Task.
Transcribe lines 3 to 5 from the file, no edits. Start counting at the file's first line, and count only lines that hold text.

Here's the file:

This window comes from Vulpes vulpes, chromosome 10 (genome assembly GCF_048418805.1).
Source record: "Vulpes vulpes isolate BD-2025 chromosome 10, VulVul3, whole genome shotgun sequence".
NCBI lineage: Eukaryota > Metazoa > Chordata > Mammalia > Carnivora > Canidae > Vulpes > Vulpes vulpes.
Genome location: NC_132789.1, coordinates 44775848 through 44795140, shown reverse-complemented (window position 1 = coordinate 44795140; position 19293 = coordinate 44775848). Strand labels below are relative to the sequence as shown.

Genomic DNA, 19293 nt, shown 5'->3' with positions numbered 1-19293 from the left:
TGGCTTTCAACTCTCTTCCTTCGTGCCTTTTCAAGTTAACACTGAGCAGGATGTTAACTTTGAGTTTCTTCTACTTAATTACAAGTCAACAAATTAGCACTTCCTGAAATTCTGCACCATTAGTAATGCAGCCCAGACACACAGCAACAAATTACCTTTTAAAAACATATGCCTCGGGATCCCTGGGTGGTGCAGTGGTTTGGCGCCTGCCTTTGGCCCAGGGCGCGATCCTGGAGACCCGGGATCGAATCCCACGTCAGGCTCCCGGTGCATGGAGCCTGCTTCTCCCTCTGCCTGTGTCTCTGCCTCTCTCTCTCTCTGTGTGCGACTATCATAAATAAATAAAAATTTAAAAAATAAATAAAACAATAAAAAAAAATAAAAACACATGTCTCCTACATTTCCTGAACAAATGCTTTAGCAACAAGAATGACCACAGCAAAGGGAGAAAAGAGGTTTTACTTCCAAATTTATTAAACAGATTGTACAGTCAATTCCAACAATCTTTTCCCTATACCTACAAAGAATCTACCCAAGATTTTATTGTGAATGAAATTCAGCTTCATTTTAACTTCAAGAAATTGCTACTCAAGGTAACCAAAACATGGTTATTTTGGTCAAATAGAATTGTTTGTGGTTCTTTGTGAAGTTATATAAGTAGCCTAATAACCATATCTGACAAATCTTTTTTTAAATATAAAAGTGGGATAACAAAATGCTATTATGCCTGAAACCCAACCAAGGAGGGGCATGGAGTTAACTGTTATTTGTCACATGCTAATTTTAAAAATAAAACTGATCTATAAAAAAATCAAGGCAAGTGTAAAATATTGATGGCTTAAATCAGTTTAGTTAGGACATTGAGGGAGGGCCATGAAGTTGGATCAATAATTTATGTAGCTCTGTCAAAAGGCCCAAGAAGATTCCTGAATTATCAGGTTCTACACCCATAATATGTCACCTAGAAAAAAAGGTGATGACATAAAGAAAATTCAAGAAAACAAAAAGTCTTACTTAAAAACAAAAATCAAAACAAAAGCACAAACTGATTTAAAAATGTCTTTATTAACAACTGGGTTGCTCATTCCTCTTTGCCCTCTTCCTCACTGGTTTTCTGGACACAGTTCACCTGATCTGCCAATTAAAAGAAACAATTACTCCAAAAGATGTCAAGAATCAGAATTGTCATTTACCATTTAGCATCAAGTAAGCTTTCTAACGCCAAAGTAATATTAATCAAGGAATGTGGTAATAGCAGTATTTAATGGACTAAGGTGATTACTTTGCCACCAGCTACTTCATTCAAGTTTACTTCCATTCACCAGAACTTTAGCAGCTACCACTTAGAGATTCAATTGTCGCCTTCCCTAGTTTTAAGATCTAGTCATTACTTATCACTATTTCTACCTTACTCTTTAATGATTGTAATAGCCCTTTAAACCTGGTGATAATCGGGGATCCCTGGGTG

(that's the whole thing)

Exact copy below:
NCBI lineage: Eukaryota > Metazoa > Chordata > Mammalia > Carnivora > Canidae > Vulpes > Vulpes vulpes.
Genome location: NC_132789.1, coordinates 44775848 through 44795140, shown reverse-complemented (window position 1 = coordinate 44795140; position 19293 = coordinate 44775848). Strand labels below are relative to the sequence as shown.

Genomic DNA, 19293 nt, shown 5'->3' with positions numbered 1-19293 from the left: